Mililani Educator Named One Of State’s Best DOE Principals

Elynne Chung and Keith Hayashi are two of Hawaii's best principals. Department of Education photo.

Elynne Chung and Keith Hayashi are two of Hawaii’s best principals. Department of Education photo.

Mililani Middle School’s Elynne Chung and Waipahu High’s Keith Hayashi have been recognized as Hawaii’s 2015 Principals of the Year.

Hawaii Association of Secondary School Administrators (HASSA) honored them during a May 4 awards banquet at Hale Koa Hotel.

The award, part of the National Association of Secondary School Principals program, lauds outstanding school leaders who success in delivering high-quality learning opportunities to students along with exemplary contributions to their profession.

Chung’s transformation of Mililani Middle School – the state’s largest middle school with 1,743 students – has been especially impressive in light of its unique challenge as one of just four year-round multi-track schools in Hawaii.

Judges found that Mililani Middle School has flourished under Chung’s leadership, despite the crushing schedule and enrollment.

Math proficiency rose to 68 percent in 2013 from 59 percent in 2010, the year Chung arrived. The school’s reading and science proficiency of 85 percent and 51 percent, respectively, exceeded the state’s average by double-digit margins.

Mililani Middle also earned a $45,000 grant recently from the Resources for Enrichment, Athletics, Culture and Health (R.E.A.C.H.) to support some 28 after-school programs, such as modern art, music and advanced technology.

In June 2012, Mililani secured a six-year accreditation term from the Western Association of Schools and Colleges. Accreditation members noted the school’s rigor, co-curricular offerings and leadership quality “culminated in an impressive, continuous improvement focus for student achievement.”

“This award is a reflection of the wonderful things that are happening at Mililani Middle School and public education in general,” stated Chung.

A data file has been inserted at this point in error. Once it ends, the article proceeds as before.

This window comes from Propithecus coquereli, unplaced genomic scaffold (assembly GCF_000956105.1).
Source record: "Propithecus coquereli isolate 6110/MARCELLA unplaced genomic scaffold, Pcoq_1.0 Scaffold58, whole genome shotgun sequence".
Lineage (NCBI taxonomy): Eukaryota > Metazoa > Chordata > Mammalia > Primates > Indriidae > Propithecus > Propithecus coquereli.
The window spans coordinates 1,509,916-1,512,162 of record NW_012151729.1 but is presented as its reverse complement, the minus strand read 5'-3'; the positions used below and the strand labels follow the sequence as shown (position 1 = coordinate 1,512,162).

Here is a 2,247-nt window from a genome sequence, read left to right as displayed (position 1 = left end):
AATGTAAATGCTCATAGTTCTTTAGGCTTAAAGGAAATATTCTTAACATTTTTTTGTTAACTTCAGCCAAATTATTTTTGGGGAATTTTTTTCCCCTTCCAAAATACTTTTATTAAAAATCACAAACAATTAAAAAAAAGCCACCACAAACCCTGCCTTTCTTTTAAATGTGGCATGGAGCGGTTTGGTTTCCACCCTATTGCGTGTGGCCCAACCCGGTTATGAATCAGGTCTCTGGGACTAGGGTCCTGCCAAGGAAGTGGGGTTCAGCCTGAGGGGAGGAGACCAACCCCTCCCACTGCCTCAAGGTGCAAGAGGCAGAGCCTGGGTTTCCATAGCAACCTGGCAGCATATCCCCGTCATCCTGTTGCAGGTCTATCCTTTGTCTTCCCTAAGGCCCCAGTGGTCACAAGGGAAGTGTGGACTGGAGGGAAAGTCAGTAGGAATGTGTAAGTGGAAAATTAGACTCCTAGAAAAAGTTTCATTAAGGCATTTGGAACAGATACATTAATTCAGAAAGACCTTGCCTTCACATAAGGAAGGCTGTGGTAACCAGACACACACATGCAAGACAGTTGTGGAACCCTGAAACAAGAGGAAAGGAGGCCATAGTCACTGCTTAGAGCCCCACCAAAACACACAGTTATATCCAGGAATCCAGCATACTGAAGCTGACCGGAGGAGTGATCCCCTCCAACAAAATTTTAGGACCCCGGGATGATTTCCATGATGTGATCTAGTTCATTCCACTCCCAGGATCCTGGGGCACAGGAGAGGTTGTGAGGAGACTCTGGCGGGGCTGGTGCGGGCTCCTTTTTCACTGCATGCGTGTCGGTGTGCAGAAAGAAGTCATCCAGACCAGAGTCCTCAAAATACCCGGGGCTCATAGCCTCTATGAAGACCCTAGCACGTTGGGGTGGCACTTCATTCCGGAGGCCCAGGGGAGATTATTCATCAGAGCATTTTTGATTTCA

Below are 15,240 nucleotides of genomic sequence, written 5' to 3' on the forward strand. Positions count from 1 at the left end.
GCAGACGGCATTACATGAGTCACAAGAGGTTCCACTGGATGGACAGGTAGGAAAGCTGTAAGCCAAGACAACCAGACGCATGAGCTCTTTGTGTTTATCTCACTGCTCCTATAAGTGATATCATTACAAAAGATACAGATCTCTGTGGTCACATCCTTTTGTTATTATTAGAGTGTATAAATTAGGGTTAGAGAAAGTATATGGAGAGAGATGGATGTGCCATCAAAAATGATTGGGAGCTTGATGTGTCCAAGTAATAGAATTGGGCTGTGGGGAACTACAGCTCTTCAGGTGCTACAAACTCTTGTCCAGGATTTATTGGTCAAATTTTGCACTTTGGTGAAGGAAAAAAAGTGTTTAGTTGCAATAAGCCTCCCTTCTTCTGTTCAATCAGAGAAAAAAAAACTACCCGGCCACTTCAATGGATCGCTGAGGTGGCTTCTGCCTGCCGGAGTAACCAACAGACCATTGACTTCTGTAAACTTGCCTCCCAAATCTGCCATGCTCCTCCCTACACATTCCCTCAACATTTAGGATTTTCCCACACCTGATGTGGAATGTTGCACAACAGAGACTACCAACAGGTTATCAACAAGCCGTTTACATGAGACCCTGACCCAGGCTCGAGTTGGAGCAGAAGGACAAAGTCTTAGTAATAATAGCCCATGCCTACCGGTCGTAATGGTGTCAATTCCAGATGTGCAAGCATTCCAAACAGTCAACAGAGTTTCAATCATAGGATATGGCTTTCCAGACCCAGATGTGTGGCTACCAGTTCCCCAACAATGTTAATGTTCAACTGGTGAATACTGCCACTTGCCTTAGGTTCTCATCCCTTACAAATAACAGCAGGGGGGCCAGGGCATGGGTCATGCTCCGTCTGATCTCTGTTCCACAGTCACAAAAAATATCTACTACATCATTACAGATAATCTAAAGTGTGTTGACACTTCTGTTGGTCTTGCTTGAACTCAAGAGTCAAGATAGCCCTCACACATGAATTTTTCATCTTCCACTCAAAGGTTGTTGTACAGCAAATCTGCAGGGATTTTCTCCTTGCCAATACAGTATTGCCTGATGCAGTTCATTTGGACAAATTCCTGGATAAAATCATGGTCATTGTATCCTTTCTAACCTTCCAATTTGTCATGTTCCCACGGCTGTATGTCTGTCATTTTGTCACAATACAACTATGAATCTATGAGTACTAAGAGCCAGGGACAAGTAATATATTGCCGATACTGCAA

“The selection is a credit to the entire school community’s effort to make Mililani Middle School a great place to learn for our students.”

Hayashi, meanwhile, has focused on college and career readiness for Waipahu High School’s 2,500 students since becoming principal in 2009. The school now boasts a wide range of career pathways and academies, ranging from finance to information technology and culinary arts.

About 70 percent of Waipahu High students are of Filipino ancestry, and nearly six out of 10 come from economically disadvantaged backgrounds. Reading proficiency among 10th-graders rose to 69 percent in 2013 from 58 percent in 2011, while math proficiency jumped to 47 percent from 26 percent. The college-bound rate increased from 49 percent to 58 percent during the same period.

“Our successes at Waipahu High are a result of the collaborative efforts among our caring and committed faculty and staff, motivated students, supportive industry, community, post-secondary partners, coordinated efforts among the Waipahu Complex Schools, and dialogue within the Hawaii Academies Schools,” stated Hayashi. “Our career pathway academies combined with Early College make it an exciting time at Waipahu High.”

Hayashi and Chung will represent Hawaii at the National Association of Secondary School Principals Institute in September in Washington, D.C.

The event serves as a forum for principals to share best practices and meet with national education leaders and legislators.